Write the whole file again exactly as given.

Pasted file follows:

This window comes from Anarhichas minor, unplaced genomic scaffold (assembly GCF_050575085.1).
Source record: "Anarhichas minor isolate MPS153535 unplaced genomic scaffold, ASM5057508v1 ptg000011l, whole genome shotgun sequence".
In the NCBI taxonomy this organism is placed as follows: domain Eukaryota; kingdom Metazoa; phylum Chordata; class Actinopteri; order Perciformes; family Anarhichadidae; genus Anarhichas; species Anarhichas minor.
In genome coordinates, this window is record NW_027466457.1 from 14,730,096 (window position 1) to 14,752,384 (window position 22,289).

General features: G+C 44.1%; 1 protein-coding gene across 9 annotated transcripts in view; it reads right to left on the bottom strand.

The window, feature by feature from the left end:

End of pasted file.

This window comes from Anarhichas minor, unplaced genomic scaffold (assembly GCF_050575085.1).
Source record: "Anarhichas minor isolate MPS153535 unplaced genomic scaffold, ASM5057508v1 ptg000011l, whole genome shotgun sequence".
In the NCBI taxonomy this organism is placed as follows: domain Eukaryota; kingdom Metazoa; phylum Chordata; class Actinopteri; order Perciformes; family Anarhichadidae; genus Anarhichas; species Anarhichas minor.
In genome coordinates, this window is record NW_027466457.1 from 14,730,096 (window position 1) to 14,752,384 (window position 22,289).

General features: G+C 44.1%; 1 protein-coding gene across 9 annotated transcripts in view; it reads right to left on the bottom strand.

The window, feature by feature from the left end: